Communication Currents

Unintended Consequences of Communication Transparency and the Redistricting Process

August 1, 2011
Political Communication

Six months ago, our nation came together and recognized that we have more in common with each other than not. The shocking January 8, 2011, shootings of 19 people, including Congresswoman Gabrielle Giffords, in Tucson, Arizona during an outreach event provoked contentions that uncivil discourse had contributed, if not caused, the tragedy. While well over half of citizens did not feel that the harsh political tone had anything to do with the shootings, the incident provided an opportunity for Americans to reflect on our commonalities. Whether Republican, Democrat, or something else, we cherish freedom of speech and abhor acts of violence against our fellow citizens. As President Barack Obama said in a speech delivered at the memorial service held in Tucson five days later, “Let’s remember that it is not because a simple lack of civility caused this tragedy, but rather because only a more civil and honest public discourse can help us face up to our challenges as a nation.” 

Currently, Obama’s profound words seem lost in a sea of political ire, despite widespread calls for civility in the months immediately following the shootings. In April, the National Institute for Civil Discourse, a national, non-partisan center for the study and promotion of civility in political life, was established at the University of Arizona with an impressive national board behind it, including former Presidents George H. W. Bush and Bill Clinton. Citizens favor civility in theory. In practice, they tend to suffer from temporary amnesia when uncivil remarks are uttered from their side.

The recent debt ceiling talks between President Obama and congressional leaders illustrate the challenge of civility in practice. On July 13, Federal Reserve Chairman Ben Bernanke said that a “huge financial calamity” would occur if the President and the Republicans could not reach a deal that would allow the federal debt ceiling to be increased. Despite high stakes, both sides have displayed hubris by grandstanding and posturing.  In June, Republican House Majority Leader Eric Cantor walked out of negotiations with Vice President Joseph Biden, which some claim was a staged event. A couple of weeks later, it was President Obama who left the table early, stating “Don’t call my bluff, I’m going to take this to the American people.” Senate Majority Leader Harry Reid, a Democrat, was quick to defend the president and maintain that Cantor did not deserve a seat at the table.

One might of course question why civility is sought and believed to matter for the functioning of government. Civility is an indicant of the extent to which people respect others with whom they may disagree and respect the process in which another side is given an opportunity to express its opinions. American government was not designed for consensus building per se, but it was designed for compromise. Civility does not solve problems, but it provides the road for reaching solutions. If respect for the process and acknowledgment of the rights of others to be a part of that process are not present, a productive dialogue between parties will not happen and decisions, such as how to handle the issue of our national debt, will not be reached.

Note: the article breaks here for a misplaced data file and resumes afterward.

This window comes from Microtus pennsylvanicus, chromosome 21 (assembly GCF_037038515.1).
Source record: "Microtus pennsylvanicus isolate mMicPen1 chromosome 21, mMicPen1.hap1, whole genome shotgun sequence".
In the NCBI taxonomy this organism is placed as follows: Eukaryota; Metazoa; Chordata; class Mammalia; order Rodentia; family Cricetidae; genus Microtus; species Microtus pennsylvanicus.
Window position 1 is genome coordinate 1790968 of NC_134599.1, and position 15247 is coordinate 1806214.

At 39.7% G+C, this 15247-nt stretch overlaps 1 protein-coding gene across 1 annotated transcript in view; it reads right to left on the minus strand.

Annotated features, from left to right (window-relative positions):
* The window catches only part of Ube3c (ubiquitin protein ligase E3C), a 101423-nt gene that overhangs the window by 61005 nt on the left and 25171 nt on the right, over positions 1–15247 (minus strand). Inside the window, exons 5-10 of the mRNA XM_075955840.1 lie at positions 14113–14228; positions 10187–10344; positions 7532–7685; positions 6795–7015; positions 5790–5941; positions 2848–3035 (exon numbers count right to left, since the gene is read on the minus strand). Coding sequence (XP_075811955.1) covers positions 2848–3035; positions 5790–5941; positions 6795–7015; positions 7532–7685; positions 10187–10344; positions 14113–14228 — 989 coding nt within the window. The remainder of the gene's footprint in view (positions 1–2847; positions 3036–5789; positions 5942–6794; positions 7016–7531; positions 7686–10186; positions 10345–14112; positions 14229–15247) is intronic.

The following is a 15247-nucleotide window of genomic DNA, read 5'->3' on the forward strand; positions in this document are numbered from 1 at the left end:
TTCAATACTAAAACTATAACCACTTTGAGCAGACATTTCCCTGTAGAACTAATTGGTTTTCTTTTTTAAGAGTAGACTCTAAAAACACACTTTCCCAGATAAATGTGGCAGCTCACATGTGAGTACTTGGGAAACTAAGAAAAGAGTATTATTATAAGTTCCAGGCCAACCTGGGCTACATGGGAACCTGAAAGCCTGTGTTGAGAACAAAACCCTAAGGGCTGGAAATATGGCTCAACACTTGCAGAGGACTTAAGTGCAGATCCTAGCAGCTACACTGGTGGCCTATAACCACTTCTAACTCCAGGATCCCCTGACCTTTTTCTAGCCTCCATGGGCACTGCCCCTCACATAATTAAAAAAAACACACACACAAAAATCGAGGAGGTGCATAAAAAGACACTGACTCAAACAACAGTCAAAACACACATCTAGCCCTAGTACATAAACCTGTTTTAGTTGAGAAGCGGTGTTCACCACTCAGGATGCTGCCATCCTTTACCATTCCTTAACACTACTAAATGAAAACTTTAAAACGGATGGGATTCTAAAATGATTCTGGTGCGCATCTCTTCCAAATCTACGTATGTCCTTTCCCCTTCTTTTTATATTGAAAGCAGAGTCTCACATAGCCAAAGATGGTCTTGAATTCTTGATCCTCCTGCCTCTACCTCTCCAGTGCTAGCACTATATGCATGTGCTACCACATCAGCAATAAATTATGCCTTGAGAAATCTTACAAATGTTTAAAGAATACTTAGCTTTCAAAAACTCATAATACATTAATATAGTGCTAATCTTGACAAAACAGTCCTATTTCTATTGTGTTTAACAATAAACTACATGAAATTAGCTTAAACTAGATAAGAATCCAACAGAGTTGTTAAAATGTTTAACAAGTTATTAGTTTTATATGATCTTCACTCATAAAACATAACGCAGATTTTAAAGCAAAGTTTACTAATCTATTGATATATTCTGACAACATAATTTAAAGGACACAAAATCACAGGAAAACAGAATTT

Two features of the contemporary political environment exacerbate the challenge of maintaining civility in political dialogue among political elites: transparency and the congressional redistricting process.  While transparency is considered an ideal when it comes to good governance, the deliberative process between political elites is affected by the lack of private space where options can be discussed without concerns about immediate public sanctions over “potential” ideas, let alone actual voting records. With continuous surveillance over every word uttered, the options and tradeoffs that should be considered when faced with a potential crisis are constrained. 

While C-SPAN has provided a window into the world of Congress, it has also altered how politicians talk to each other as this window provides a grandstanding opportunity that they did not have before. Members of Congress are frequently tempted to address the television audience and not one another. In life, people make mistakes and they often apologize for them. With cameras recording nearly every political interaction, mistakes are not easily forgotten, preventing politicians from moving forward. This constraint of transparency is magnified by the reality that congressional representatives often come from relatively non-competitive voting districts where they are beholden to perspectives from one side of the ideological spectrum, hampering their likelihood of considering options and compromising on their initial positions.